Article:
When your everyday car is a Rolls Royce Phantom and your back garden stretches over thousands of hectares, a drive between your properties in something completely different has its own sort of appeal. Dr Sin Chai, a Scottish-based entrepreneur, makes a tour of some of the most spectacular scenery in the Scottish Highlands in the Mercedes- Benz SLS AMG Roadster
A good friend and I try to do this at least twice a year: a road trip somewhere interesting in a ‘nice’ car. We both own a few of these, but this year we were presented with an interesting option: a Mercedes-Benz SLS AMG Roadster, the most expensive model in their portfolio and a rival for some supercars we are rather familiar with.
The next question was, where to go. We have done most wine producing regions, and then one day it hit us: the obvious answer had been there all the time. Scotland has some of the best driving roads in the world, and it’s also where I happen to live and where my company happens to have a few hotels.
The car was delivered to The Atholl, our latest hotel and Edinburgh’s most exclusive, at 9:00 am on a weekday morning. The first thing I noticed was that it was holding up the morning human traffic on the pavement very seriously. Foot traffic in Edinburgh has been considerably disrupted by the tram works, and pavements have been diverted and traffic rechanneled. People (mostly men) were slowing down and taking a second look. Whilst leaning on the car, I made the most of it; nonchalant, sunglasses on, trying to look ordinary.
It felt rather well-placed to The Atholl: a car you could arrive in, park, and then stroll into your private whisky-tasting room (we have whiskies that nobody else does) or sample some first growths and cheese from your in-room cabinet while soaking in a hot tub on your terrace.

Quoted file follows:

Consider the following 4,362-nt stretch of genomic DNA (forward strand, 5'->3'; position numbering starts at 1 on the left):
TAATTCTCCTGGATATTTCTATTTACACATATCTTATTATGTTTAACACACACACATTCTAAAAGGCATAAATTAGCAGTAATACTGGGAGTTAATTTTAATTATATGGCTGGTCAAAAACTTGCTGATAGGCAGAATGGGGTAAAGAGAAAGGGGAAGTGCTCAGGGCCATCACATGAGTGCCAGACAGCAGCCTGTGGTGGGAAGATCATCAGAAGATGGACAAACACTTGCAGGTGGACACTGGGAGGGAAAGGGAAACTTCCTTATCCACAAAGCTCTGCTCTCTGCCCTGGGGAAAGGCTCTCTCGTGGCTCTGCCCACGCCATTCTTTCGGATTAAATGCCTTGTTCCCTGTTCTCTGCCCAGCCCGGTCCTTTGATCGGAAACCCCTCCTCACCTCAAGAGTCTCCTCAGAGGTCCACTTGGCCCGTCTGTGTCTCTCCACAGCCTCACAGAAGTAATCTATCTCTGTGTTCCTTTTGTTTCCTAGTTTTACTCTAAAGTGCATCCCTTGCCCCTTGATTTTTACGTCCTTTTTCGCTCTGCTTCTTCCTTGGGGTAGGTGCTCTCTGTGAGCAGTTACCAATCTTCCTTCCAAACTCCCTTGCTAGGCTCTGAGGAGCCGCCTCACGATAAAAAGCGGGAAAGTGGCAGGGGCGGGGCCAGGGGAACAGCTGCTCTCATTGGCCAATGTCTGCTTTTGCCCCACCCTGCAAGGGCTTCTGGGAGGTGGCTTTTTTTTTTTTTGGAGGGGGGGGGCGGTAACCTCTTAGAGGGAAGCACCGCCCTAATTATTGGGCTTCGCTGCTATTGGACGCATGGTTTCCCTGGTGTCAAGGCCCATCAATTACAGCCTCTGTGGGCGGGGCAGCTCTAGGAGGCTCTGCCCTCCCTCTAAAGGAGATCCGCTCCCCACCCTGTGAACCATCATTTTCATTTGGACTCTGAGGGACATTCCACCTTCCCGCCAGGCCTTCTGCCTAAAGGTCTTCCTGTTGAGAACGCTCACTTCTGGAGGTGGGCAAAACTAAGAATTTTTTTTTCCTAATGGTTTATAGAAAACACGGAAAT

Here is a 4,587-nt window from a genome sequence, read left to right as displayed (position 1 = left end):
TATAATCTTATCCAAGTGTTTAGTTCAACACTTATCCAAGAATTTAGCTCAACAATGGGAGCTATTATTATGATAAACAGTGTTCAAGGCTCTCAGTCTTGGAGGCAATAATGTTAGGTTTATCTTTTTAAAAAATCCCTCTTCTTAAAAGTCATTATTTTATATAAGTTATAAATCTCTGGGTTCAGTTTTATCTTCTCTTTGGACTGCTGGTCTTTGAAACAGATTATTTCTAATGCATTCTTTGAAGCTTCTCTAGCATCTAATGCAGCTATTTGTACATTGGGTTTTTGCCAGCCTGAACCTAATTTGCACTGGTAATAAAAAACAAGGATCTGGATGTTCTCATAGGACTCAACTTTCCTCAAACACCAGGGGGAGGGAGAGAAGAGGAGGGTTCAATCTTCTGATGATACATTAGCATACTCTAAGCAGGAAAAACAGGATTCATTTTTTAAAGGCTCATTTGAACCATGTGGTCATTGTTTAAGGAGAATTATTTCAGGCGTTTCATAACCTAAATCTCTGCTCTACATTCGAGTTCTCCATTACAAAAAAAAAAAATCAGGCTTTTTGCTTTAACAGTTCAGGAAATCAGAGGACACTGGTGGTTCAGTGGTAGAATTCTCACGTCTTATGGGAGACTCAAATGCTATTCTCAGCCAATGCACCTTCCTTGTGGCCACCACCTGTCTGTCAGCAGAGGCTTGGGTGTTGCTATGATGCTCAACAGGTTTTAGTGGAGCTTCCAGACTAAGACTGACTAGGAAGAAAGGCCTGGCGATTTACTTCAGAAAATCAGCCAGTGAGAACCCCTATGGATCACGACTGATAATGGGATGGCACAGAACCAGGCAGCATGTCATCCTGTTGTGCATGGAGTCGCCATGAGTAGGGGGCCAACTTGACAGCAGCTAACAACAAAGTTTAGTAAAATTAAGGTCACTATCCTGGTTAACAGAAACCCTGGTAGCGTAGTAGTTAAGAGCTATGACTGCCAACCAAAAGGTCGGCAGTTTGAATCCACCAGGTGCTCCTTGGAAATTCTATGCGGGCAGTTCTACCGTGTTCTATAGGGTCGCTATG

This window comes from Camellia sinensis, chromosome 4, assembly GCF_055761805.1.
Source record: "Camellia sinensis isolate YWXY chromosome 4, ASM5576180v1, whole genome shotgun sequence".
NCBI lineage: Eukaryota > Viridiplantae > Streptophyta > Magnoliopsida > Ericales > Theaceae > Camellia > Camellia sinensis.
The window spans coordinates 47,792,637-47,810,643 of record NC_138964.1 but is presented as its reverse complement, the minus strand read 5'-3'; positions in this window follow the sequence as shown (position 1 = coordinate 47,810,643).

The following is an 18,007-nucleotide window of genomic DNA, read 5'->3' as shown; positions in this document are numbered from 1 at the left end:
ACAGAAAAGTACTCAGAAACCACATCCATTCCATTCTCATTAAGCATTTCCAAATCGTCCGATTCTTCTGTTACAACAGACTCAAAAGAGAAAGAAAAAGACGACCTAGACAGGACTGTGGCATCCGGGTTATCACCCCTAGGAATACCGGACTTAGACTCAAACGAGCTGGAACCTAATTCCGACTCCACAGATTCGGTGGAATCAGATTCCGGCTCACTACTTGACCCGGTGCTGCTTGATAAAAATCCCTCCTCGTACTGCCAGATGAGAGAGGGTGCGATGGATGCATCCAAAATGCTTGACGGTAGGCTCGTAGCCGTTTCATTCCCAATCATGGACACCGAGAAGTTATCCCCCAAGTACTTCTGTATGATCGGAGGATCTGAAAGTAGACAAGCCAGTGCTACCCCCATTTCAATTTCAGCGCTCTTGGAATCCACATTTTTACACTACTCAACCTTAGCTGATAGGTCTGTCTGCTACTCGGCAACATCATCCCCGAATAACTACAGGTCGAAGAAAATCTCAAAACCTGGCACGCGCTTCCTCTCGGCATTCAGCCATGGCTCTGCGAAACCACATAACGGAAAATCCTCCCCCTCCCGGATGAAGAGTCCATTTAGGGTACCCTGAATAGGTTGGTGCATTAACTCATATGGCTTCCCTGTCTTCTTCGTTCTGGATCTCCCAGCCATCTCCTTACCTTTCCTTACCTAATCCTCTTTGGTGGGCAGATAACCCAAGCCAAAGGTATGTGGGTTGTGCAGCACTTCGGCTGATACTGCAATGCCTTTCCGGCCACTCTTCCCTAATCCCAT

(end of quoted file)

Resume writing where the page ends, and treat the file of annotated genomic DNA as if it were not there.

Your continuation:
The SLS is powered by a 6.3 litre engine handbuilt by AMG. Most cars of this caliber give out a growl whenever the accelerator pedal is touched. The SLS noise was much more civilized, a controlled purr, indicating there is plenty of reserve. It was a different pitch, more like a jet engine, and again it was turning heads as soon as we started burbling down the streets. My friend drove first, and on the open road he put it to the test. In short bursts the acceleration was phenomenal. As soon as his foot was off the pedal, the car abruptly decelerated, obviously gearing down, ready for the next surge. The driver was completely in control, and so I felt safe as the passenger. Is this what Formula 1 driving is like? Will have to ask Jenson or Lewis.
I am a more sedate driver than my friend, but I felt it was my duty to do the needful, since I was going to have to write about it. At slow speeds (70mph, legal) it felt comfortable, just like a luxury marque. It really came into its own when cornering at high speed. Twisty Scottish mountain roads are very testing, and Scottish winters are not kind to tarmac: cracked surfaces remain so all summer. Even on what the government euphemistically calls “uneven surface” (read potholes), the SLS was stable, and did not bounce around. And it shot out of corners like a rocket.
We made it, hair tousled by the wind, to Alladale, our other new hotel. Alladale Wilderness Lodge is a 23,000 acre estate in the remotest part of Scotland, the Northwest Highlands of Sutherland. Up here, you are more likely to bump into a European bison, moose, Scottish wildcat or a wild boar than a supercar, or indeed any car. Our Land Rover Defenders are rather more suited to the terrain there, but the SLS was happy ambling up the single-track lanes on the approach.
I was sad to let go of the car after two days of bliss. The very competent top opening mechanism (with the top open, at speeds over 50mph, rain is deflected by the very clever design and you don’t get wet!), the little warning flashes in the wing mirrors whenever a car (or a Highland cow!) sneaks up in the blind spots, all these made the SLS special. The superb handling one just took for granted.
Dr Sin Chai is chairman of ICMI and is not a racing driver; icmi.co.u